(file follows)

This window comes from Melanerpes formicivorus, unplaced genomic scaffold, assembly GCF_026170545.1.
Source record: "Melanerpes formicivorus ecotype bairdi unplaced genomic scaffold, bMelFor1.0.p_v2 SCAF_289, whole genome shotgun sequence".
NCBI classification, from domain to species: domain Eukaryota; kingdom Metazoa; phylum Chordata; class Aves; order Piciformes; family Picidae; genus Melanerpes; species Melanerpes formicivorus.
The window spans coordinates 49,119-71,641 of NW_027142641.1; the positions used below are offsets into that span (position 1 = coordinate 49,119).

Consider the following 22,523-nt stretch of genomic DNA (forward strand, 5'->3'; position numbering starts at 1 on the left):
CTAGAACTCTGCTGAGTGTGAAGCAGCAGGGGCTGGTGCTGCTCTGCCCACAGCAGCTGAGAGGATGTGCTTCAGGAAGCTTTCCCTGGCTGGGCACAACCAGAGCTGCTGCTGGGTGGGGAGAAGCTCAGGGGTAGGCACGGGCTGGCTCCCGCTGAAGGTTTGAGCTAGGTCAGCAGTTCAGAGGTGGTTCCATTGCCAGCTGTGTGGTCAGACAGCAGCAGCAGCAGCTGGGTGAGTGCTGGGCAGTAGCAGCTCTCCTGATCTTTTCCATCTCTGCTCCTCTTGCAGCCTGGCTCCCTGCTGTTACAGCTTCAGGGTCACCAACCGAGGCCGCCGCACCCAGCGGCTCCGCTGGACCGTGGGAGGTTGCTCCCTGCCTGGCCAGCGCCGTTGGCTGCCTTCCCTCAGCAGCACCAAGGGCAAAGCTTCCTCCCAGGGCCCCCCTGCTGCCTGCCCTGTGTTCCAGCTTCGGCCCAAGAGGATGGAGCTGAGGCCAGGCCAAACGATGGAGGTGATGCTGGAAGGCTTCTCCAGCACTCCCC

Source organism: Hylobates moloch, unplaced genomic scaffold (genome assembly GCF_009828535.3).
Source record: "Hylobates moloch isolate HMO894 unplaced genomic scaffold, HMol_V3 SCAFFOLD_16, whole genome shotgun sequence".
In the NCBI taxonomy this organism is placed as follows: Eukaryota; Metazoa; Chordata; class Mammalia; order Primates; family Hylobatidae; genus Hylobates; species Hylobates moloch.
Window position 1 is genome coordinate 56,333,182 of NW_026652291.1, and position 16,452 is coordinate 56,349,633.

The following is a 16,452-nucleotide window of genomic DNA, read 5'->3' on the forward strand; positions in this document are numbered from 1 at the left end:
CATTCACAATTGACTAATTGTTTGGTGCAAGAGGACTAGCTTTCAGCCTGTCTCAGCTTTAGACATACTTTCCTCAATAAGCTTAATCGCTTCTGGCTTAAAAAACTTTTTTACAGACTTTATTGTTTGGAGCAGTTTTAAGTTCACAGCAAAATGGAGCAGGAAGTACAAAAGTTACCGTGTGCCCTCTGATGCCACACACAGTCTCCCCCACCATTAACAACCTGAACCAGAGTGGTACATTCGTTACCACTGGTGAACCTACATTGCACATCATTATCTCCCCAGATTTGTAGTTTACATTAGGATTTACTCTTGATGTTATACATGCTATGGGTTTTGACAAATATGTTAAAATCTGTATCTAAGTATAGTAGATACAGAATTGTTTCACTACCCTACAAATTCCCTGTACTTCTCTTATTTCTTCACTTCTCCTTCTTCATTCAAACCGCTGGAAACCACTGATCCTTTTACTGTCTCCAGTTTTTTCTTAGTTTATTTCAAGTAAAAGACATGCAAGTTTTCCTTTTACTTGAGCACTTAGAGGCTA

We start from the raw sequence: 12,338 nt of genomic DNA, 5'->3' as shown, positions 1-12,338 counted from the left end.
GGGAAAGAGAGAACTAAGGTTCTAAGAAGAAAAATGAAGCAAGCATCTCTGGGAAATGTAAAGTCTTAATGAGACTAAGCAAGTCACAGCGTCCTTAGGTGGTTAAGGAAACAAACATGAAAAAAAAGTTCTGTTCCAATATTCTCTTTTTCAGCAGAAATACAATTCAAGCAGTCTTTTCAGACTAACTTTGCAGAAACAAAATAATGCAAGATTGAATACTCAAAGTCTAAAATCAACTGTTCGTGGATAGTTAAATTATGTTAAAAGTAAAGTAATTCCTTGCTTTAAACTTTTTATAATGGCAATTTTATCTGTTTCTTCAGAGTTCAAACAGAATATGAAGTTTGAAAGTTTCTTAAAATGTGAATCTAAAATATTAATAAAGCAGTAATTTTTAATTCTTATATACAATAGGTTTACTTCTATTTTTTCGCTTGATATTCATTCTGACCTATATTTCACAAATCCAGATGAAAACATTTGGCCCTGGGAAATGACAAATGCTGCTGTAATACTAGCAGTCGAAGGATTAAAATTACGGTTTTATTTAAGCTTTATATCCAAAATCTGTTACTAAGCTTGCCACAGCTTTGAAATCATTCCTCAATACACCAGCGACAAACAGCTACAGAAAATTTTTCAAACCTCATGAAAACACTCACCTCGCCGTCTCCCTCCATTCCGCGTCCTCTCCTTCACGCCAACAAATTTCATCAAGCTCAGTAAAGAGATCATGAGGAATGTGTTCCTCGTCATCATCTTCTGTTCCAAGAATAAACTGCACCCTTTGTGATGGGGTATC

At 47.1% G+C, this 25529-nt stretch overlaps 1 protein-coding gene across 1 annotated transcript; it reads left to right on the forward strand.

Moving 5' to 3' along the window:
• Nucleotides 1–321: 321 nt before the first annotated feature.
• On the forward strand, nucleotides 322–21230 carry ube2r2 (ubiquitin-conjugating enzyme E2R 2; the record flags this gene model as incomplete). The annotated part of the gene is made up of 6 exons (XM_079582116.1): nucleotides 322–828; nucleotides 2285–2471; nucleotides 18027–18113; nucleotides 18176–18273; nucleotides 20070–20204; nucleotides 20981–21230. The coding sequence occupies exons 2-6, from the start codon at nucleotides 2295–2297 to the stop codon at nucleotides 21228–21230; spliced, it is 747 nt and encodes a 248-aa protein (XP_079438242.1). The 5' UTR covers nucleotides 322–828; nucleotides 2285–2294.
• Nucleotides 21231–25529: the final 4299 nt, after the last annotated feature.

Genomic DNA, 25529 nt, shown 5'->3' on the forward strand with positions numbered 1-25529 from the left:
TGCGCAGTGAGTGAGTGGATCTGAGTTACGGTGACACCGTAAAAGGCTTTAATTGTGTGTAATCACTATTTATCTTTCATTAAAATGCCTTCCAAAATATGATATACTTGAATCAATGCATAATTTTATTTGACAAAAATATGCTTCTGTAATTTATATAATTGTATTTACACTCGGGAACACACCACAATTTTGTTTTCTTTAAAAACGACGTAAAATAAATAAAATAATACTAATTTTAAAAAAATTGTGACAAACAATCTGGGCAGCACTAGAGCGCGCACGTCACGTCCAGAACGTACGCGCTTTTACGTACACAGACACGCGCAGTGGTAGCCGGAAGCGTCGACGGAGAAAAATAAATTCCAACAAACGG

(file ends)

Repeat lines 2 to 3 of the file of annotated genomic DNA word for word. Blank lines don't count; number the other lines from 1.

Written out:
Source record: "Melanerpes formicivorus ecotype bairdi unplaced genomic scaffold, bMelFor1.0.p_v2 SCAF_289, whole genome shotgun sequence".
NCBI classification, from domain to species: domain Eukaryota; kingdom Metazoa; phylum Chordata; class Aves; order Piciformes; family Picidae; genus Melanerpes; species Melanerpes formicivorus.